Vail is one of the most popular ski destinations in the US, and it’s perfect for a weekend ski trip. Vail Mountain has nearly 5,300 acres of skiable terrain, including 3,000 on its legendary Back Bowls. The mountain has slopes for all skiing abilities, from absolute beginner to Olympic level, and it has plenty of amenities for snowboarding, too. In addition, there’s a fabulous selection of luxury hotels and restaurants with elevated cuisine. It’s more approachable than Aspen, which has a difficult mountain and quite the scene in town, but Vail isn’t as casual as some other ski resorts.
It’s the perfect blend of incredible skiing, refined cuisine, and fantastic hotels. In addition, several airlines operate direct flights into the nearby Eagle airport, making the journey to Vail short enough for a weekend trip from pretty much anywhere in the US. (Other, more difficult-to-get-to ski destinations require nearly a full day of travel, so they’re better suited for longer trips.) Read on for a perfectly curated itinerary for a long weekend in Vail.
How to Get to Vail
Fly in on Thursday, in the morning, if you can. If you’re flying directly into Eagle airport, be sure to book a car far in advance. Uber and Lyft don’t operate at the airport, and the taxis are frequently all reserved. Your hotel can arrange one for you, or you can contact one of the several local providers such as High Mountain Taxi and Ride Taxi. If you’re flying into Denver, you can rent a car, book a car service, or take a mountain shuttle (they’re really not bad and are quite efficient).
American, Delta, and United operate nonstop flights to Eagle County Regional Airport from several major cities, including Atlanta, Chicago, Dallas, Houston, Los Angeles, Miami, New York, and Newark. Of course, there are plenty of connecting flights through Denver, as well. Check the airport’s website for a full listing of flights. The number of flights is rather limited, which makes Vail a perfect destination for a private-jet trip into Vail Valley Jet Center.
Preventing Altitude Sickness in Vail
Vail is located high in the Colorado Rockies at 8,150 ft above sea level. This high altitude can cause altitude sickness. To avoid altitude sickness, experts recommend drinking a lot of water to stay hydrated and having canned oxygen on hand as needed. Most people are fine with canisters you can purchase locally at drugstores or gift shops, but there are also more serious oxygen concentrators you can rent. I also bring chlorophyll drops with me that I put into my water. I’ve heard that chlorophyll can help with altitude sickness, and on a recent trip to Vail, it worked for me. High altitude can also affect your body’s ability to process alcohol, which means you feel the effects more quickly, so limit your alcohol consumption if you choose to indulge.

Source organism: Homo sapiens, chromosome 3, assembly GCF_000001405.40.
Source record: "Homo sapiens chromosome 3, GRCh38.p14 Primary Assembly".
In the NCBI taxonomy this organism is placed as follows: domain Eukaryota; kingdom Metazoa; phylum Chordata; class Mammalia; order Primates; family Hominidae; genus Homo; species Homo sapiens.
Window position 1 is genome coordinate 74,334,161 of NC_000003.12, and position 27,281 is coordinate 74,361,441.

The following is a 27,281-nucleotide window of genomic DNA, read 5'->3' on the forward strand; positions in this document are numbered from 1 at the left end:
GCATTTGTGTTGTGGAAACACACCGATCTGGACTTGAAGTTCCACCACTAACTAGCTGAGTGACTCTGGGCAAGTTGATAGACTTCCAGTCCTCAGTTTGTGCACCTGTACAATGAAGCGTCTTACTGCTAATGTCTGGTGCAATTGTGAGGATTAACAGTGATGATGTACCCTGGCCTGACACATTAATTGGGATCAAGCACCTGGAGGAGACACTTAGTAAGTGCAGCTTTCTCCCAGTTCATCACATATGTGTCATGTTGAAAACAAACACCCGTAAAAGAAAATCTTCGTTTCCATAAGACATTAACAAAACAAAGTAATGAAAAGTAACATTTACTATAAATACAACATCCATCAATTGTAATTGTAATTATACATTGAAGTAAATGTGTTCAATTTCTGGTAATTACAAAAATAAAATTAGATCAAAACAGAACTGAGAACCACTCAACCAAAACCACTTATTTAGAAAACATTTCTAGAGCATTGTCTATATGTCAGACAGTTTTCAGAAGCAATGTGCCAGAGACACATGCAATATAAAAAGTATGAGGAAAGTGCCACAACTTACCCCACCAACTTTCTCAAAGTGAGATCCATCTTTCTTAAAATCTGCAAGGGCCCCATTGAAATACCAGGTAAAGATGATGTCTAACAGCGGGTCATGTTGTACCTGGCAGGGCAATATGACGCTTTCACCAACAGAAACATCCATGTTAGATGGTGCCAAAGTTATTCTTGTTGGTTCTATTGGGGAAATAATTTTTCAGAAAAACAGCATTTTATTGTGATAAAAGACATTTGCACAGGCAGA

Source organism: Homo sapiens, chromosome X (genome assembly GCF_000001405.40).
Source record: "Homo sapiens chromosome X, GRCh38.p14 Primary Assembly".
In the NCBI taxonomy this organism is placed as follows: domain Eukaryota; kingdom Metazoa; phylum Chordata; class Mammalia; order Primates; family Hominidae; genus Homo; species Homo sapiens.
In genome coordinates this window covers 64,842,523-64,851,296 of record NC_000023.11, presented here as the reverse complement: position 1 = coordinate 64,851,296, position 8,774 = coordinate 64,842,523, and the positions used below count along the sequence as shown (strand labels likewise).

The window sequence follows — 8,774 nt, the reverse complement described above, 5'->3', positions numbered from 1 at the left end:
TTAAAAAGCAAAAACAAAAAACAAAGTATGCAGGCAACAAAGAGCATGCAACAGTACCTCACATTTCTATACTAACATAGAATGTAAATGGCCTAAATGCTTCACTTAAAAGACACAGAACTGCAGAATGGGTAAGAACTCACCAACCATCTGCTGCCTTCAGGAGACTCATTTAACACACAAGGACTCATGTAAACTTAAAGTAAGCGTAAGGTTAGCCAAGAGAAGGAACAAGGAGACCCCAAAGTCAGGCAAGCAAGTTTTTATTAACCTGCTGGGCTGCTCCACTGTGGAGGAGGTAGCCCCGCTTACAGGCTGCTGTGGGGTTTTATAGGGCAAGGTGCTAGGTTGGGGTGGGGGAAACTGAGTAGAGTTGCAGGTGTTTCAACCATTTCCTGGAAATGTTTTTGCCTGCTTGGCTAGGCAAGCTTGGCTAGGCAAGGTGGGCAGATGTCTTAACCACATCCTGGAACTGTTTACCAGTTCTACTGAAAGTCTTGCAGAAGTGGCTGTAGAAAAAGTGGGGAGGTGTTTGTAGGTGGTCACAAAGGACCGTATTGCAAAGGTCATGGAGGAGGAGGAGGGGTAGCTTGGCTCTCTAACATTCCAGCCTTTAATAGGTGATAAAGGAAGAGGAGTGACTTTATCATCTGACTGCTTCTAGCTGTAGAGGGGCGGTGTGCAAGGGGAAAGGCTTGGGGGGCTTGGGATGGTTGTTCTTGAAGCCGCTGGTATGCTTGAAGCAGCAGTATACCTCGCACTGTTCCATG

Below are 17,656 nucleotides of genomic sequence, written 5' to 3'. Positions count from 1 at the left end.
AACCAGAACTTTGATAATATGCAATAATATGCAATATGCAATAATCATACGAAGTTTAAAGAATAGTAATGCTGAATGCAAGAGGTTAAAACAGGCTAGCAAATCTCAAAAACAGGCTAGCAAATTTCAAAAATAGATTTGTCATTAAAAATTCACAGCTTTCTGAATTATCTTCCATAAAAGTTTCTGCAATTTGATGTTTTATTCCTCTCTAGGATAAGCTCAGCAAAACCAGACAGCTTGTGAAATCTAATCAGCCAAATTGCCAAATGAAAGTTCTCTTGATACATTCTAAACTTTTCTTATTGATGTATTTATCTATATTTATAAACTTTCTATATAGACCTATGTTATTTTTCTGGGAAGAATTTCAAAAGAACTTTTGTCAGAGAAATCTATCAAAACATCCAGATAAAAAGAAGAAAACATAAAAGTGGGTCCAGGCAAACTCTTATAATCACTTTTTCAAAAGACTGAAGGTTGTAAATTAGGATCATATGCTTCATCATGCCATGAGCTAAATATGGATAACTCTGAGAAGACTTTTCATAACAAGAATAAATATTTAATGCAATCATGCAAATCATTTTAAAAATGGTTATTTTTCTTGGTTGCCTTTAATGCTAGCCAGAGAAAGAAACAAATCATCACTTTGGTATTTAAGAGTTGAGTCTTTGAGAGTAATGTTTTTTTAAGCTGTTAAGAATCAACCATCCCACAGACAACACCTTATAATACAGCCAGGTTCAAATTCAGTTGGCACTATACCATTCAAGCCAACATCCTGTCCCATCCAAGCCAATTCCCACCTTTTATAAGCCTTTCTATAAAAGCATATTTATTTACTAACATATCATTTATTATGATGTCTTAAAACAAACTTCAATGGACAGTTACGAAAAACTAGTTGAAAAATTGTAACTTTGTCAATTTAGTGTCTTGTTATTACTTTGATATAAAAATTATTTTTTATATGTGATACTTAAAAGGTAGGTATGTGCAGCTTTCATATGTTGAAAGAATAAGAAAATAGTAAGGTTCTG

Day One in Vail
The best resort for a weekend in Vail is my favorite luxury hotel in town, Four Seasons Resort and Residences Vail. Vail has only one true ski-in/ski-out hotel, and the Four Seasons is far more luxurious. It also has a great ski concierge with lockers and helpful attendants at the base of the mountain, so you don’t have to lug around your skis and boots. The resort operates a shuttle service to the mountain, but I prefer to walk. It’s about 10 minutes, and it’s a great way to stretch your legs before a day on the slopes.
If your room isn’t ready yet, store your bags with the valet and enjoy lunch at The Remedy Bar. It has great salads, delicious elk chili, and burgers. You’ll also want to pick up or purchase your lift tickets this afternoon if you don’t have the Epic Pass. The lines to collect tickets can be long in the morning, so it’s highly recommended to pick them up that afternoon.
Next, rent your gear if you didn’t bring your own. You don’t need to head into town to do it — there’s a small Gorsuch boutique in the hotel. Here, they fit you for boots, skis, and poles. Then, they send your measurements down to the main Gorsuch boutique in Vail Village. The team there preps your gear so it will be ready for you the next morning. If you brought your own skis and equipment, the hotel will transfer it to the Ski Concierge and set up your locker for you. It’s extremely easy.
You will also want to download the EpicMix app. Not only does it track your runs through the days, but it has a convenient map that shows which slopes are open and which are groomed, as well as the level of difficulty.